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It was an inane practice, having parent-teacher conferences days before winter break. They were meant to serve as some sort of last-ditch effort for parents to get caught up with their kids’ standings before the semester ended in mid-January. Harper didn’t have a clue as to the logic behind it— how much could be salvaged over the course of four weeks?— but she always felt pressured to go, to not seem like a mother that didn’t care. Why Rindy had a C in biology was of interest to her, too.

And, of course, conferences were presenting her with the opportunity to finally meet Carol’s girlfriend.

Outside Ms. Belivet’s classroom, a handful of other parents sat on chairs that lined the hallway lockers. Harper chose to stand. She was nervous. There wasn’t any reason to be, she told herself. After all, she was there on Official Parental Business. She glanced at her reflection in some nearby office windows.

She and Carol looked alike. They’d been asked if they were twins all through their twenties, despite Harper being 3 years older. Harper was an inch or two shorter, though, and ten or fifteen pounds heavier. Apparently something needed to brand her as distinctly “mom.” It wasn’t something she minded at all. She did have way better boobs than Carol, something for which she could thank Rindy.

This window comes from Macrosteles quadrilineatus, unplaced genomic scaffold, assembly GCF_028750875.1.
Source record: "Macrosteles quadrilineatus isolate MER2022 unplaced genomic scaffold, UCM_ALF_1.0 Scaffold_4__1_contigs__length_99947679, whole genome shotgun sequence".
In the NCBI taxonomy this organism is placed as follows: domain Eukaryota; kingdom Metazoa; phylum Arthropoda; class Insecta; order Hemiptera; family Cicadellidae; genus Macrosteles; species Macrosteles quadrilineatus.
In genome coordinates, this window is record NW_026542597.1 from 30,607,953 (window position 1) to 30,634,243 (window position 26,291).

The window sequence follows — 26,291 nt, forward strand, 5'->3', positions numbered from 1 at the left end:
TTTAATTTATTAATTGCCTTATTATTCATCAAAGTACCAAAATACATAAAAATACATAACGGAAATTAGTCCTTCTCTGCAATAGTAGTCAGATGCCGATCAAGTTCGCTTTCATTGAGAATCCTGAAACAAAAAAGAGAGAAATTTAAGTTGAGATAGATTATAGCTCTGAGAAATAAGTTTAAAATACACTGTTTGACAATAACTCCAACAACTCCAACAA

The door behind her opened and Harper spun around.

“Ms. Aird?”

Ms. Belivet’s classroom was simple, if not typical of that of an English teacher. She had a well stocked “take a book, leave a book” shelf, a few book posters, an oversized calendar, and a running list of students’ favorite books “not written by white men.” Harper hoped Rindy would have her next year for English if Ms. Belivet kept that curriculum alive. But they were there to talk about how Rindy was performing in speech class.

Well, sort of.

“You can just call me Therese, by the way,” Ms. Beliv— Therese— started, and pulled up Rindy’s grades. “Rindy is doing very well, which is why I was a little surprised to see your name on the list for conference sign-ups. Usually it’s either parents whose children are failing, or close to failing, or parents of students that have an A-minus when they’d prefer them to have an A. But Rindy has a 97 percent.”

Brushing her hands together, Harper said, “well then, I suppose this Carol thing worked as planned.”

“You’re very lucky Rindy has me as her speech teacher and not Cy Harrison. I doubt if Carol would’ve been as open to helping had that been the case.”

Therese grinned, and Harper was thankful for her sense of humor for a number of reasons. Mainly, she was glad that Carol finally decided to date someone who wasn’t so serious, so stuffy. Abby had been no exception. Even when she was having fun, it still had to be planned and regimented and of a particular brand. If Abby wasn’t in control, she wanted no part of it. It had been exhausting, and as devastating and fucked-up the end of her and Carol’s relationship had been, Harper was beyond glad when it was finally over.

Back to business, Therese told Harper that, barring any major hiccups— if Rindy bombed her final presentation for whatever reason— she was on track to maintain an A for the semester.